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By John Helmer, Moscow

Last week the International Atomic Energy Agency’s (IAEA) board of governors voted to go to war with Russia by a vote of 26 member countries against 9.

China, Vietnam, India, Pakistan, Egypt, Senegal and South Africa voted against war with Russia.  

The IAEA Secretary-General Rafael Grossi (lead image, left) has refused to tell the press whether a simple majority of votes (18) or a super-majority of two-thirds (23) was required by the agency charter for the vote; he also wouldn’t say which countries voted for or against. The United Nations Secretary-General Antonio Guterres then covered up for what had happened by telling the press: “I believe that [IAEA’s] independence that exists and must be preserved is essential. The IAEA cannot be the instrument of parties against other parties.” The IAEA vote for war made a liar of Guterres.

In the IAEA’s 65-year history, Resolution Number 58, the war vote of September 15, 2022,  is the first time the agency has taken one side in a war between member countries when nuclear reactors have either been attacked or threatened with attack. It is also the first time the IAEA has attacked one of its member states, Russia, when its military were attempting to protect and secure a nuclear reactor from attack by another member state, the Ukraine, and its war allies, the US, NATO and the European Union states. The vote followed the first-ever IAEA inspection of a nuclear reactor while it was under active artillery fire and troop assault.

There is a first time for everything but this is the end of the IAEA. On to the scrap heap of good intentions and international treaties, the IAEA is following the Organisation for the Prohibition of Chemical Weapons (OPCW), and the UN Secretary-General himself.  Listen to this discussion of the past history when the IAEA responded quite differently following the Iranian and Israeli air-bombing attacks on the Iraqi nuclear reactor known as Osirak, and later, the attacks on Pakistan’s nuclear weapons sites.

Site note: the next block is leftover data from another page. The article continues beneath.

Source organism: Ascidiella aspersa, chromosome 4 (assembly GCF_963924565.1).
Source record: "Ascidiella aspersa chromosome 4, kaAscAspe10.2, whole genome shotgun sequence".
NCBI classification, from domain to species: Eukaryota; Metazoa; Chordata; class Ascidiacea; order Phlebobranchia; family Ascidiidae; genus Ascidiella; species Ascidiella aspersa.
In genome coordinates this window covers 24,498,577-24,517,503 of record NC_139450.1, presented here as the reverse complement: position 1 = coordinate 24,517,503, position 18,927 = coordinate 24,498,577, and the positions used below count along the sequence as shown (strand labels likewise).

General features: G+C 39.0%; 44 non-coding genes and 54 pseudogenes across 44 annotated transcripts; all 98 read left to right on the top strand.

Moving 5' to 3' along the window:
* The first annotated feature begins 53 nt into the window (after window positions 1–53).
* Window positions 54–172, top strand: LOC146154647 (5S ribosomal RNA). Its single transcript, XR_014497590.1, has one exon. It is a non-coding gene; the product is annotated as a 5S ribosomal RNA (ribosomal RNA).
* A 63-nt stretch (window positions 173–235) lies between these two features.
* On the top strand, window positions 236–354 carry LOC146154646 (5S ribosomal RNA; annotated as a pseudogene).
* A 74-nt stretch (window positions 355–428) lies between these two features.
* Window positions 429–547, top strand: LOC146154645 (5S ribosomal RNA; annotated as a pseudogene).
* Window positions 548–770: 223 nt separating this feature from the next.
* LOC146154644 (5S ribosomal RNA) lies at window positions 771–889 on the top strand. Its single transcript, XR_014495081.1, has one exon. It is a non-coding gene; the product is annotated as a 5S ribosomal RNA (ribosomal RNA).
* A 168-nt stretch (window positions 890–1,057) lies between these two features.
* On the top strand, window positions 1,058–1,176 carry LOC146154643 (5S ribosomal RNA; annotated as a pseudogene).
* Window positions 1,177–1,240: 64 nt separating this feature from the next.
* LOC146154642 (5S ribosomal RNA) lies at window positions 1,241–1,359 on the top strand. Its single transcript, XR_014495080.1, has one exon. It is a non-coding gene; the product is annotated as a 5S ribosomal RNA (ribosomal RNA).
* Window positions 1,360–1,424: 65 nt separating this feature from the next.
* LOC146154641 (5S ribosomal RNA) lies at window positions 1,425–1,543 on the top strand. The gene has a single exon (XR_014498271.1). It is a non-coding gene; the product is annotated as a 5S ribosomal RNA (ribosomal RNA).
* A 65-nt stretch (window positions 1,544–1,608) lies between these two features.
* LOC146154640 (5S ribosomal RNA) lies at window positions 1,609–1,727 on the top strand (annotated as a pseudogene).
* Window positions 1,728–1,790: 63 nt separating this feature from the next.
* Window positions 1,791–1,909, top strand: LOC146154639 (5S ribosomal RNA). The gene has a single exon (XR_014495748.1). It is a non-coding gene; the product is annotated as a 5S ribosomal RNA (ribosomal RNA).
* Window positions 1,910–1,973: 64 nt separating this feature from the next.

Grossi is an Argentine by nationality; he’s been employed by the Argentine Foreign Ministry as well as serving as the Argentine nominee as chief of staff at both the IAEA and OPCW.  He’s very sensitive to the difference between simple majority and super-majority voting on the IAEA board because in 2019, in Grossi’s first attempt at election to the secretary-general’s job, he failed to muster enough votes to win. On his second attempt,  Grossi won with 24 votes, one more than the 23 needed. If Grossi wants to keep his job and win re-appointment when his term runs out next year,  he must keep counting on the votes of the war faction on the IAEA board;  Grossi’s job and pay depend on giving them what they want to hear.  

Grossi’s spokesman at IAEA headquarters in Vienna is Fredrik Dahl; he was a Reuters employee on the NATO side in the war against Serbia and the Israeli side in the war against Iran. Dahl’s job and pay depend on repeating what the war faction wants Grossi to say. Dahl not only refused to answer questions on the last week’s voting rules and roll call; he has also not published the texts of the two Ukraine war resolutions which the IAEA board has voted – the first on March 3 and the second last week – on the IAEA website.  Read the March 3 resolution here  and the September 15 resolution here.  


Source: https://www.iaea.org/ 
The resolution was drafted and tabled for the Ukraine by Canada and Poland.

Source: https://www.iaea.org/
Like its March 3 predecessor, this resolution was also drafted and presented for the Ukraine by Canada and Poland.

When the March 3 resolution was presented by Canada and Poland on behalf of the Ukraine for IAEA board debate and vote, the US governor at the time, Louis Bono, claimed the US “fully support the DG’s [Grossi] efforts to find a mutually acceptable solution to this unprecedented aggression against civilian nuclear power plants.”  Russia was excluded, Bono said, from “mutual acceptance” because of “the nuclear safety and security implications of Russia’s unprovoked and premediated invasion of Ukraine and attacks harming Ukraine’s nuclear installations. The regular updates [Grossi] highlight the dangers of Russia’s military offensives, including at Ukraine’s civilian nuclear sites, which had been safe and secure for decades.”

Just how demonstratively Bono identified the US with the Ukrainian side in the war is clear from the display next to the identification of the US by a placard reading “today we are all Ukraine”, and the wearing of Ukrainian flag colours by his staff assistant.  

Louis Bono, deputy chief of the US mission at the IAEA, presenting his allegations against Russia on March 3, 2022, ahead of the board of governors’ vote on Resolution Number 17; the Ukrainian colour-flyer behind is unidentified. Source: https://vienna.usmission.gov/ On the same day, March 3, in New York,  the UN General Assembly voted 193 to 141, to condemn the Russian military operation. In that roll call,  Belarus, Eritrea, North Korea and Syria joined Russia in voting against, and there were 35 abstainers, including China.